produces the same current with the same potential difference applied across its ends.


(f)

When two or more resistances are joined in series, the resul
t is the same as
increasing the length of the conductor. In both cases the resultant resistance is higher.


(g)

In a series combination, the equivalent resistance is greater than the greatest
resistance in the combination.


Law of Combination of Resistance
s in Parallel:
If resistance
.....
,
,
,
3
2
1
R
R
R

etc are
connected
in parallel

then the equivalent resistance (
R
) is given by

3
2
1
I
I
I
I
+
+
=


3
3
2
2
1
1
,
,
,
R
V
I
R
V
I
R
V
I
R
V
I
=
=
=
=


3
2
1
R
V
R
V
R
V
R
V
+
+
=


n
R
R
R
R
R
1
.....
1
1
1
1
3
2
1
+
+
+
=





Things to remember in parallel connection


(a)

When a number of resistances are connected in parallel, the reciprocal of the
equivalent or resultant resistance is equal to the sum of reciprocals of the individual
resistances and is always smaller than th
e individual resistances. This is because there are a
number of paths for the flow of electrons.

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(b)

If there are n resistances connected in parallel and each resistance has a value
of

R





n
R
R
R
R
e
..........
1
1
1
1
+
+
=

times





R
n
R
e
=
1






n
R
R
e
=





resistors

of

number
resistor

each

of

Resistance
=
e
R


(c)

The potential difference across each resistance is the same and is equal to the
total potential difference across the combination.


(d)

The main current divides itself and a different current flows th
rough each resistor.
The maximum current flows through the resistor having minimum resistance and vice versa.


(e)

If an equivalent resistance
R
e

is connected in place of combination, it produces
the same current for the same potential difference applied a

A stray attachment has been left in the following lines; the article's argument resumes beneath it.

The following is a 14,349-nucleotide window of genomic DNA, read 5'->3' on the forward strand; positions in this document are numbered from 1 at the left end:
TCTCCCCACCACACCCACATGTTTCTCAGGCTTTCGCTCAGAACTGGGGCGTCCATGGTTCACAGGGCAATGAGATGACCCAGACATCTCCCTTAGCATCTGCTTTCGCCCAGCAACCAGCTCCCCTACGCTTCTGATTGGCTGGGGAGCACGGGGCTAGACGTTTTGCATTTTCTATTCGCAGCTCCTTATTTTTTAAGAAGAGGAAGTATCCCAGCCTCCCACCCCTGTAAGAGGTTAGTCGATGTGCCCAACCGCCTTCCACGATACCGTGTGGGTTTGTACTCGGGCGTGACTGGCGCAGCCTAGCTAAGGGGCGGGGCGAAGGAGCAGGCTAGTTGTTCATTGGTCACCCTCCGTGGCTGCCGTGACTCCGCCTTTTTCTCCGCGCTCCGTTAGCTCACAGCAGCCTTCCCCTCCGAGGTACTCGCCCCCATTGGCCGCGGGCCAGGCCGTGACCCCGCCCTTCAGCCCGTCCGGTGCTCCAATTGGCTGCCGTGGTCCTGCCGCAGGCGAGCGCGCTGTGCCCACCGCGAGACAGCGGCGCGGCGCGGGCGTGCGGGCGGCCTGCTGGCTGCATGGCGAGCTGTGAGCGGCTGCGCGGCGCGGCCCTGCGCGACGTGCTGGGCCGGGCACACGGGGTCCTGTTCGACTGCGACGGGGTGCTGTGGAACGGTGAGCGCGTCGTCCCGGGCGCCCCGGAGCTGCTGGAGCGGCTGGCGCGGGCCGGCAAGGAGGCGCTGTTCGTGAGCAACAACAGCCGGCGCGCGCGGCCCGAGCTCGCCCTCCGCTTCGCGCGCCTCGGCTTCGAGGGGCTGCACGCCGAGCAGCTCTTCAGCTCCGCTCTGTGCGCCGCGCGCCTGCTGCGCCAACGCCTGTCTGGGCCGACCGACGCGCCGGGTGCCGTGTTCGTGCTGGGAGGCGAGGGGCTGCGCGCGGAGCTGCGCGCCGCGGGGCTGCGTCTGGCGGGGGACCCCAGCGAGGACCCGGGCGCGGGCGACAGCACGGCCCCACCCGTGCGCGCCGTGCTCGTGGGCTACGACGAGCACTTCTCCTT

cross its ends.


(f)

In a parallel combination, the equivalent resistance is lesser than the least of all
the resistances.


(g)

If two resistances
R
1

and
R
2

are connected in parallel then





2
1
2
1
2
1
1
1
1
R
R
R
R
R
R
R
e
+
=
+
=





s
resistance

two

of

Sum
s
resistance

two

of

Product
2
1
2
1
=
+
=
R
R
R
R
R
e


(h)

If ther
e are
n

resistors each of resistance
R
.

Let
R
S

be the resultant resistance of
series combination and
R
p

be the resultant resistance of parallel combination.




Then,


R
S

= nR







R
p

=
n
R






2
/
n
n
R
nR
R
R
p
S
=
=
.



Electrical
energy:

Capacity of the flowing electricity to do work is called its electrical
energy.


Electrical energy (work) =
R
t
V
Pt
Rt
I
t
I
V
2
2
=
=
=


The SI unit of electrical energy is Joule.

One Joule is the amount of energy
consumed when an electrical appliance
of one watt rating is used for one second. The
commercial (practical) unit of electrical energy is kilowatt
-
hour (kWh).




Power,
R
V
R
I
VI
t
W
P
2
2
=
=
=
=

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The SI unit of electric power is watt (W).

The power of a machine doing work at the
rate of 1 Joule p
er second is equal to one watt.


Electrical energy = Electrical power × Time.


Important Formulae:


1.

Coulomb’s law




2
2
1
r
q
q
K
F


=

(
k

is constant of
proportionality
)


1
q

and
2
q

= two electric charges




r

= distance between two electric charges




F

= Force

2.

V
W
Q
Q
V
W
Q
W
V
=

=
=
;
;


.
.
d
p
V
=

W

= work done,
Q

= Quantity of charge transferred

3.

R
V
I
I
V
R
I
R
V
=
=

=
;
;


V

=
pd

;
R

= Resistance,
I

= current.

4.

l
A
R
A
I
R

=



=
;

R

= Resistance;
l

= length;
A

= Area of cross section;


= rho, a constant known as
resistivity

5.

Series combination
n
R
R
R
R
R
+
+
+
=
.....
3
2
1

6.

Parallel combination
n
R
R
R
R
R
1
.....
1
1
1
1
3
2
1
+
+
+
=



For equal resistances


nR
Rs
=

(For series co
nnection)


n
R
Rp
=

(For parallel connection)


2
n
Rp
Rs
=


Rs
= Effective resistance i
n

series


Rp

= Effective resistance i
n

parallel



n

= number of resistors



R

= Resistance of each resistor

7.


Time
consumed
Energy
time
work
Power
;
=
=
=
t
W
P

8
.


W

=
V

×
I

×
t

; Power =
potential difference

× current × time





)
(
2
Rt
I
W
=











=
R
t
V
W
2

9.

P

=
V

×
I

; Power =
potential difference

× current

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10.

R
I
P

=
2

; Power =
resistance
(current)
2


11.

R
V
P
2
=

;
resistance
)

difference

(potential
Power
2
=

12.

Electric energy =
P

×
t

; electric energy = power × time